No, but seriously, you know, Lamar makes the point that nobody is too old to learn. And so he said, ``You've got to do something.'' So I know I could learn from everybody in this room about it, but I'm really enjoying it, sending out memos and trying to master what you all know so much about. You're more than smart, and you're more than hard-working teams, I've heard. You're the best ambassadors that this country has. You show who we can be and what we can do if we just put our minds and our great American genius to work. And I am proud to honor you today because your Nation is proud to claim you, proud to recognize your achievement.
You've shown the kind of excellence that will help us meet the ambitious goals that we've set for our Nation in this America 2000 education strategy that I mentioned. We know we've got to be competitive all across the board, but we especially have to be competitive in math and science in this changing world. Our economic health, our economic survival depend on how we educate ourselves to face the challenges out there. We've called on our kids to be number one in the world in math and science by the turn of the century. And you are visible proof that we can do it.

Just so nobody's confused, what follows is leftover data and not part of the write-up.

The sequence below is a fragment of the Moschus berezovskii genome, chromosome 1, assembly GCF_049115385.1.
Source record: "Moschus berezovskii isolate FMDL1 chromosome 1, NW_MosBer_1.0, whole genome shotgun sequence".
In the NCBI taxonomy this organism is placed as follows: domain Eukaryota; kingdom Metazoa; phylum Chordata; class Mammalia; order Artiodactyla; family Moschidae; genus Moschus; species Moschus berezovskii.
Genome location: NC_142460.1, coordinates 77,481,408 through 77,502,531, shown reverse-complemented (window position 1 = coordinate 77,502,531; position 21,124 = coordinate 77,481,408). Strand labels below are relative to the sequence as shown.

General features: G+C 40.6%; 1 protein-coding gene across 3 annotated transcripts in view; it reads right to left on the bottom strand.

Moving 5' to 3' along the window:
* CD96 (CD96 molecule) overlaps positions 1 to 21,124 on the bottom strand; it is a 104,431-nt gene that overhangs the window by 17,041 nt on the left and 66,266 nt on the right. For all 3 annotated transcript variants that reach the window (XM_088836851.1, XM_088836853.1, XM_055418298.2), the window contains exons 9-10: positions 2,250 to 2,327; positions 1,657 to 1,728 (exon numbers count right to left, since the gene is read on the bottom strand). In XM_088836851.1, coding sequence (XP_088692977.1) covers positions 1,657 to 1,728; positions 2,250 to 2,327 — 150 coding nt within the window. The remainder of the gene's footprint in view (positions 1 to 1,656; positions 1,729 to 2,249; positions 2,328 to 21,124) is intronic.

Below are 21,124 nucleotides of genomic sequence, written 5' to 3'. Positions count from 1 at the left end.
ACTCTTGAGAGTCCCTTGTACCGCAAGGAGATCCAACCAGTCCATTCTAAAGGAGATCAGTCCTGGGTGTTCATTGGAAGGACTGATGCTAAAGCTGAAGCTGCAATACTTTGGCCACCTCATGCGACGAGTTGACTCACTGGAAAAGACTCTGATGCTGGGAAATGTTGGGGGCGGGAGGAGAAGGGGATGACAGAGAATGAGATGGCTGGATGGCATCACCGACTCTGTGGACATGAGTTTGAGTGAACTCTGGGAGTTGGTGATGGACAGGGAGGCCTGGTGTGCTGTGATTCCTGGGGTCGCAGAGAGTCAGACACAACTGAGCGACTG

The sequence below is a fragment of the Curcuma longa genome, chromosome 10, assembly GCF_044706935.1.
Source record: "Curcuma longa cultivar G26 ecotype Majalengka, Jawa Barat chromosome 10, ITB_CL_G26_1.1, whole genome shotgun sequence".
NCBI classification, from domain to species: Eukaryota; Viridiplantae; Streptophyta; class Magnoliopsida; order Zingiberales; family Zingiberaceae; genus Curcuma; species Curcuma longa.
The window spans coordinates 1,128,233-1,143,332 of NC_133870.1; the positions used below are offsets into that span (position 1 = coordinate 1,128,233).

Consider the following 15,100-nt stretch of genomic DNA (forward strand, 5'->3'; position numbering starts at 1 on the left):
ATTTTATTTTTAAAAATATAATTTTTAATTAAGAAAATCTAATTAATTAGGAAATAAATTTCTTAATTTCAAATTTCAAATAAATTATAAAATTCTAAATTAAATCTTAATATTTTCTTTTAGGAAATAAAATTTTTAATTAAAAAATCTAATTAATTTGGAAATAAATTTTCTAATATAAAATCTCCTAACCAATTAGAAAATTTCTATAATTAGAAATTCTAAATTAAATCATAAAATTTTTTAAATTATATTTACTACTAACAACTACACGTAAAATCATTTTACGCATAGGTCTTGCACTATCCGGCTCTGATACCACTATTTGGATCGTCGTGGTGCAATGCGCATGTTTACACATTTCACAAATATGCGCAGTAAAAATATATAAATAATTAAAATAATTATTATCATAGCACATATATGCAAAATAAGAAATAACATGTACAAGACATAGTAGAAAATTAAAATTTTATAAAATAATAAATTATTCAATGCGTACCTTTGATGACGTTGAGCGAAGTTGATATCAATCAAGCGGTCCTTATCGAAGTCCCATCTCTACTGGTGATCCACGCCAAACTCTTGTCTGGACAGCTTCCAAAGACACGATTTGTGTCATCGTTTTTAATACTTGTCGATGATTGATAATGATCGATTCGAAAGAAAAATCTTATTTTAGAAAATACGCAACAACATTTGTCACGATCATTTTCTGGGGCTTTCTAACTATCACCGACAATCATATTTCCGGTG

I'm sure you've heard the results of the most recent science study of American students. And those scores simply reinforce the fact that science must be made a priority. We're serious about science and math. We've requested over billion in Federal spending on math and science education in next year's budget. If my math is correct, and with this crowd out here it had better be, that's an increase of 123 percent in the last 3 years.
We also want to bring new technology into the classroom so kids can interact with astronauts and explorers and scientists, so rural schools can have access to state-of-the-art resources, and so all American kids can be exposed to the cutting-edge technologies and ideas that will shape their future.
Each one of you has learned for yourselves the true meaning of math and science. Before the numbers and the charts and tables, there is the question and the quest. And we've got to harness that same spirit of innovation, that same sense of discovery to reinvent American education, to turn our backs on the status quo, break the mold, and build a new generation of American schools. We've got to create new incentives for excellence like school choice, by giving parents the power to choose which schools serve their children best, public, private, religious.